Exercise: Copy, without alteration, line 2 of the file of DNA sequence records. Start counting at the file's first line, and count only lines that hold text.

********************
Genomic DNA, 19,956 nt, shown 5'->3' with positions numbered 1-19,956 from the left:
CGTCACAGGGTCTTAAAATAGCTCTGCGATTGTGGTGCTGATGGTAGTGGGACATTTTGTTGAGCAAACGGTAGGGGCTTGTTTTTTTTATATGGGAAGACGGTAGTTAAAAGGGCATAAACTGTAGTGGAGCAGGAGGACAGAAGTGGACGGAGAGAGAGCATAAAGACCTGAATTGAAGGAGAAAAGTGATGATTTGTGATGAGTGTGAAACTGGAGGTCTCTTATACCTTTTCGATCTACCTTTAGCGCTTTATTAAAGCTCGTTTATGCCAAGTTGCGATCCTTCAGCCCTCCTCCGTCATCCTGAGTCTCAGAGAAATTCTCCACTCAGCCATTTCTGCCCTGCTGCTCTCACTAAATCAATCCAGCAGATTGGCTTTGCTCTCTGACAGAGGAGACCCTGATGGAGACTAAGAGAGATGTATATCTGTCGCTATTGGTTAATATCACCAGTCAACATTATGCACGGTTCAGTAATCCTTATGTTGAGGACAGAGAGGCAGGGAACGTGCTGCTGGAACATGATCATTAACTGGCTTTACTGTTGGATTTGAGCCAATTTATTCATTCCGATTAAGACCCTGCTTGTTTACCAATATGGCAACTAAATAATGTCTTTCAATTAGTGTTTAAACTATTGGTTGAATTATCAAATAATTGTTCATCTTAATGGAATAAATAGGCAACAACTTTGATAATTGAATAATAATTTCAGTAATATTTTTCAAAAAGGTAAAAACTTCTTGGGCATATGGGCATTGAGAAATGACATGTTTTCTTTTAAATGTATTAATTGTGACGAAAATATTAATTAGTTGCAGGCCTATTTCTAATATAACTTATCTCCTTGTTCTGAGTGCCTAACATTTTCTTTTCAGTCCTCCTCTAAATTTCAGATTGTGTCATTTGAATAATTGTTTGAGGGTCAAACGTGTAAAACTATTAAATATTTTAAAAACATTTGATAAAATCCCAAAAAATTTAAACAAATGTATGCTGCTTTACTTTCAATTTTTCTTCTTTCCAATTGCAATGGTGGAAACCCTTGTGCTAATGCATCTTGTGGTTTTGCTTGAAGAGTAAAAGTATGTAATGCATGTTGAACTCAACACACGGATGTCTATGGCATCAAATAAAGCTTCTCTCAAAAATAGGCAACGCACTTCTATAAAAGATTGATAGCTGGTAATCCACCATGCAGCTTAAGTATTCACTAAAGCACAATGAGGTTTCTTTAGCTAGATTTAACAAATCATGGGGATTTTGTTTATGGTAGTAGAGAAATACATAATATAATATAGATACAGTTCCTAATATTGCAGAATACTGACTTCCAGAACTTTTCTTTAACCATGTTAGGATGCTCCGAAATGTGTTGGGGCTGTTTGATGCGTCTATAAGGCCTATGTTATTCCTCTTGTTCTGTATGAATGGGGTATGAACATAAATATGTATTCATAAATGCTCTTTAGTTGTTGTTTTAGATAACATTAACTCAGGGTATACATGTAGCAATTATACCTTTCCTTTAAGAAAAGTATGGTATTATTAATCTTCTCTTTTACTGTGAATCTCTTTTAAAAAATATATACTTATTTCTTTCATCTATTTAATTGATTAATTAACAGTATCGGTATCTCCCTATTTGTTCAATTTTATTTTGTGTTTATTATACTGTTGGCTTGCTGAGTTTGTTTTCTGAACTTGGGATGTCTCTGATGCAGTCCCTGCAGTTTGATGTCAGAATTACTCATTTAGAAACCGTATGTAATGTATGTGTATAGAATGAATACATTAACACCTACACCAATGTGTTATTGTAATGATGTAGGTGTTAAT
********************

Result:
CGTCACAGGGTCTTAAAATAGCTCTGCGATTGTGGTGCTGATGGTAGTGGGACATTTTGTTGAGCAAACGGTAGGGGCTTGTTTTTTTTATATGGGAAGACGGTAGTTAAAAGGGCATAAACTGTAGTGGAGCAGGAGGACAGAAGTGGACGGAGAGAGAGCATAAAGACCTGAATTGAAGGAGAAAAGTGATGATTTGTGATGAGTGTGAAACTGGAGGTCTCTTATACCTTTTCGATCTACCTTTAGCGCTTTATTAAAGCTCGTTTATGCCAAGTTGCGATCCTTCAGCCCTCCTCCGTCATCCTGAGTCTCAGAGAAATTCTCCACTCAGCCATTTCTGCCCTGCTGCTCTCACTAAATCAATCCAGCAGATTGGCTTTGCTCTCTGACAGAGGAGACCCTGATGGAGACTAAGAGAGATGTATATCTGTCGCTATTGGTTAATATCACCAGTCAACATTATGCACGGTTCAGTAATCCTTATGTTGAGGACAGAGAGGCAGGGAACGTGCTGCTGGAACATGATCATTAACTGGCTTTACTGTTGGATTTGAGCCAATTTATTCATTCCGATTAAGACCCTGCTTGTTTACCAATATGGCAACTAAATAATGTCTTTCAATTAGTGTTTAAACTATTGGTTGAATTATCAAATAATTGTTCATCTTAATGGAATAAATAGGCAACAACTTTGATAATTGAATAATAATTTCAGTAATATTTTTCAAAAAGGTAAAAACTTCTTGGGCATATGGGCATTGAGAAATGACATGTTTTCTTTTAAATGTATTAATTGTGACGAAAATATTAATTAGTTGCAGGCCTATTTCTAATATAACTTATCTCCTTGTTCTGAGTGCCTAACATTTTCTTTTCAGTCCTCCTCTAAATTTCAGATTGTGTCATTTGAATAATTGTTTGAGGGTCAAACGTGTAAAACTATTAAATATTTTAAAAACATTTGATAAAATCCCAAAAAATTTAAACAAATGTATGCTGCTTTACTTTCAATTTTTCTTCTTTCCAATTGCAATGGTGGAAACCCTTGTGCTAATGCATCTTGTGGTTTTGCTTGAAGAGTAAAAGTATGTAATGCATGTTGAACTCAACACACGGATGTCTATGGCATCAAATAAAGCTTCTCTCAAAAATAGGCAACGCACTTCTATAAAAGATTGATAGCTGGTAATCCACCATGCAGCTTAAGTATTCACTAAAGCACAATGAGGTTTCTTTAGCTAGATTTAACAAATCATGGGGATTTTGTTTATGGTAGTAGAGAAATACATAATATAATATAGATACAGTTCCTAATATTGCAGAATACTGACTTCCAGAACTTTTCTTTAACCATGTTAGGATGCTCCGAAATGTGTTGGGGCTGTTTGATGCGTCTATAAGGCCTATGTTATTCCTCTTGTTCTGTATGAATGGGGTATGAACATAAATATGTATTCATAAATGCTCTTTAGTTGTTGTTTTAGATAACATTAACTCAGGGTATACATGTAGCAATTATACCTTTCCTTTAAGAAAAGTATGGTATTATTAATCTTCTCTTTTACTGTGAATCTCTTTTAAAAAATATATACTTATTTCTTTCATCTATTTAATTGATTAATTAACAGTATCGGTATCTCCCTATTTGTTCAATTTTATTTTGTGTTTATTATACTGTTGGCTTGCTGAGTTTGTTTTCTGAACTTGGGATGTCTCTGATGCAGTCCCTGCAGTTTGATGTCAGAATTACTCATTTAGAAACCGTATGTAATGTATGTGTATAGAATGAATACATTAACACCTACACCAATGTGTTATTGTAATGATGTAGGTGTTAAT